I found this piece tremendously sensible, well-reasoned, and above all, realistic.
Added by Geeta Chari on December 16, 2018 at 18:51 — No Comments
Carol drove me into Ottawa at midday on Wednesday 12th. I had spent the morning being interviewed and making a short film. In Ottawa we had lunch at the vegetarian restaurant and then went on to the airport where she dropped me off. I was to take a local plane to Montreal then fly to Paris and on to Bilbao in Spain with Air France, due to arrive at nine in the morning local time the following day. F would meet me in Spain and take me back to stay with him in a village near Vittoria.…Continue
I'd like to try to say something about real life, which is the only thing that is really interesting.
I have been a bookworm ever since I learnt to read, which was not until I was seven years old. By that time I had already had important spiritual experiences. I was a rather odd child. Many ideas went through my head that tended to set me apart from other children.
Adjusting to the extreme contrast between India and England has been a truly enlightening experience for me and I will probably be processing it psychologically for quite a while to come!
It is impossible not to be affected by the seething mass of raw energy that flows endlessly there, seemingly toward no apparent goal except pure survival. It often seemed like hell…Continue
Born: September 13, 1919, London, United Kingdom
Died: October 10, 2018
Mary was a dear friend and inspiration. I first met her when she came to a meditation class I was leading. Her husband had recently died and she was grieving. She did not need meditation, she just needed to grieve and that be OK, which it definitely was, but she continued to come to meetings and made a…Continue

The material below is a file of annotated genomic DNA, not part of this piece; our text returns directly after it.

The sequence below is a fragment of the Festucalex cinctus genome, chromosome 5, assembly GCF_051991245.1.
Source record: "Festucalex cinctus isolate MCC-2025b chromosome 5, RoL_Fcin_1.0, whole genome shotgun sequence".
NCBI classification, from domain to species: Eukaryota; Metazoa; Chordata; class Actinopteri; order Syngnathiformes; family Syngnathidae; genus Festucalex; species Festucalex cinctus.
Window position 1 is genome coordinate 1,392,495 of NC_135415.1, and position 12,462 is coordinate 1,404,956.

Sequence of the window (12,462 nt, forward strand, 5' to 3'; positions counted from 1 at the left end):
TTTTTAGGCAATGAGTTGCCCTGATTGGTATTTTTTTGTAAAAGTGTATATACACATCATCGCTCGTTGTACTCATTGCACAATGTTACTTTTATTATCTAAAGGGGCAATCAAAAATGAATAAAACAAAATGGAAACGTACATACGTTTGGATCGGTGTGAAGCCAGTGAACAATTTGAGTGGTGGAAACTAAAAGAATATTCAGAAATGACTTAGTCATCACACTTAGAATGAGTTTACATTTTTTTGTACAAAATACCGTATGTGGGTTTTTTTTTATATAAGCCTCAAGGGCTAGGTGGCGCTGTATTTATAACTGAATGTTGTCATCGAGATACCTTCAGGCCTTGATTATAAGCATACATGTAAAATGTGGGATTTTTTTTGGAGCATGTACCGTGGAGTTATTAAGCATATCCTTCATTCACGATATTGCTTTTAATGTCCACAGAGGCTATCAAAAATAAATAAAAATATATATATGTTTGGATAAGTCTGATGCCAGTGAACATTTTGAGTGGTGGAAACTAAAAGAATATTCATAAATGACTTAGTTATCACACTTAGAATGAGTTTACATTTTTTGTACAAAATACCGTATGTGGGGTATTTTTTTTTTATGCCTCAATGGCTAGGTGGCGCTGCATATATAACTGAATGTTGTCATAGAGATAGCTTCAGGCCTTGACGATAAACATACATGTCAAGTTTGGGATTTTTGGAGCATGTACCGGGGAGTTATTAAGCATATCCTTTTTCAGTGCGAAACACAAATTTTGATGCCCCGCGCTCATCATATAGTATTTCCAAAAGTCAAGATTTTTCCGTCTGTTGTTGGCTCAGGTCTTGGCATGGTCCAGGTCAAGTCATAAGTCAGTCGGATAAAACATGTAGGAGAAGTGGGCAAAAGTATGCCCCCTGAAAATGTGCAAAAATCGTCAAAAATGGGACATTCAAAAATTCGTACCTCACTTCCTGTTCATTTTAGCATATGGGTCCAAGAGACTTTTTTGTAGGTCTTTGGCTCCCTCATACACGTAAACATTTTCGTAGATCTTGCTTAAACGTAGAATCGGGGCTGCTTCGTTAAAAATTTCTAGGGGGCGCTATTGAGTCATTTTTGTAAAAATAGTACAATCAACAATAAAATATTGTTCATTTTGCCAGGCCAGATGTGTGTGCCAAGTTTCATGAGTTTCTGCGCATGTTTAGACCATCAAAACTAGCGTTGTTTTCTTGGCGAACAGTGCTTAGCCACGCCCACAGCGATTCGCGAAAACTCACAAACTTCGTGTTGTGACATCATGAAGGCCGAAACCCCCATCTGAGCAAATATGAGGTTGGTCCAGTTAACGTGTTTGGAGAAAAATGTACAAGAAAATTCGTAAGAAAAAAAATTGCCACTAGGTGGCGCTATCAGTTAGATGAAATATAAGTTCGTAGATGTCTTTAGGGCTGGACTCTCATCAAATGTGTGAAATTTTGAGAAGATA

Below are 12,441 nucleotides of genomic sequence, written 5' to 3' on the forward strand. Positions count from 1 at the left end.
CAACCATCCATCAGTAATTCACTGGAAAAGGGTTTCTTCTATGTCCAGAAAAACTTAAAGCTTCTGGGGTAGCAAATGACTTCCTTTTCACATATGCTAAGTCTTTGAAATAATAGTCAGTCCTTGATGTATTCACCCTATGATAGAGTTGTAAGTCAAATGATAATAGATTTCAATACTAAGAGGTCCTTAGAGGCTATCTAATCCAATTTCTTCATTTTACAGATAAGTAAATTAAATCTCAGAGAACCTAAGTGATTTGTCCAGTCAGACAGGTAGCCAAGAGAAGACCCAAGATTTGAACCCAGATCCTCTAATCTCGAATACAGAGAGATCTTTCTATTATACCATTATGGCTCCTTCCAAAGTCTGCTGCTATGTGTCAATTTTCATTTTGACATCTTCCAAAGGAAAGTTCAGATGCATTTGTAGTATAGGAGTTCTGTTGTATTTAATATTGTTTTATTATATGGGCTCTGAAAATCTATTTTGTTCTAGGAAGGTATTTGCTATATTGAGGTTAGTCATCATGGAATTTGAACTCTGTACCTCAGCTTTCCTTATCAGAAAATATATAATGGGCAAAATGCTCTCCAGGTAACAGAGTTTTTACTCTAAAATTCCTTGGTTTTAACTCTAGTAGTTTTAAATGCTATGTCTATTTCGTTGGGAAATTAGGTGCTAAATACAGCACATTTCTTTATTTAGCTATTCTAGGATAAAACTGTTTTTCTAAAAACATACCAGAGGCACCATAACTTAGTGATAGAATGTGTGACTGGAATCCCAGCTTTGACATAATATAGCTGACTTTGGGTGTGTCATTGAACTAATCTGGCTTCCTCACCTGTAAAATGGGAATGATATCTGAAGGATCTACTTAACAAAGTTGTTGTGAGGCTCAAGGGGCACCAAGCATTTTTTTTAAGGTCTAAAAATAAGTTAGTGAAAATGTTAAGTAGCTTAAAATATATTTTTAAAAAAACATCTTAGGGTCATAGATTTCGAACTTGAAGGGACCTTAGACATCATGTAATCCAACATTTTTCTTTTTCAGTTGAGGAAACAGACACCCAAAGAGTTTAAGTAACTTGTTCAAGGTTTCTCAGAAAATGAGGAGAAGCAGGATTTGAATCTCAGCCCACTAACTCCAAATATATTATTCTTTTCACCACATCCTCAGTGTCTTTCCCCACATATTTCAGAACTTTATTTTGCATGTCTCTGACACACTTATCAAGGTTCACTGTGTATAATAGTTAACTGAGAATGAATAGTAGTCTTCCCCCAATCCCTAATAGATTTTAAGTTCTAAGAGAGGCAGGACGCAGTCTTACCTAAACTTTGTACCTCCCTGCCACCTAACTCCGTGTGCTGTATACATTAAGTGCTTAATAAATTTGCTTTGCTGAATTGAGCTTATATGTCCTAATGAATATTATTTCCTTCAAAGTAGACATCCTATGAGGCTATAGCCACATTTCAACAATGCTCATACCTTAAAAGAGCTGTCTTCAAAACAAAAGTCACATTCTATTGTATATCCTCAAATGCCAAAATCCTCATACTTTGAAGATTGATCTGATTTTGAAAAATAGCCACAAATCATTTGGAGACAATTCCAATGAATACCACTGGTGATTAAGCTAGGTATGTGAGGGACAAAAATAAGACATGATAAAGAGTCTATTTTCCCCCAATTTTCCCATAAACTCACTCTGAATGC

I am currently leading courses on Buddhist psychology here in Seoul, Korea, but as I am putting the course onto this site as we go along, members of La Ville au Roi (Eleusis) are also responding so it is a bit as though the course is going on in several countries at the same time which is nice.
From The Paris Review:
For fifteen years the writer Varlam Shalamov was imprisoned in the Gulag for participating in “counter-revolutionary Trotskyist activities.” He endured six of those years enslaved in the gold mines of Kolyma, one of the coldest and most hostile places on earth. While he was awaiting sentencing, one of his short stories was…Continue
I have been watching The Buddha on Netflix, and although I came well-prepared to scoff, there is a surprising amount of food for thought from a Pureland perspective. What follows is a review of the Pureland touches in the episode, coloured inevitably by my upbringing in India, although I have now lived in Britain for more than half my life.
The scene opens in the republic of Kapilavastu, depicted as a green and pleasant land, with the Himalayan mountains as a backdrop. (I was…Continue
I found this in a book that I'm reading. It has challenged my current "understanding" of the Nembutsu. I tend to think of the name itself as salvation and the bridge to the Pure Land...
"...Nembutsu is not a means to gain salvation but a reflection of it. Shinran acknowledges there is nembutsu without true entrusting because he lived in an environment where nembutsu was recited for benefits and merit. By itself it cannot produce true entrusting. Nevertheless, they are inseparable as…Continue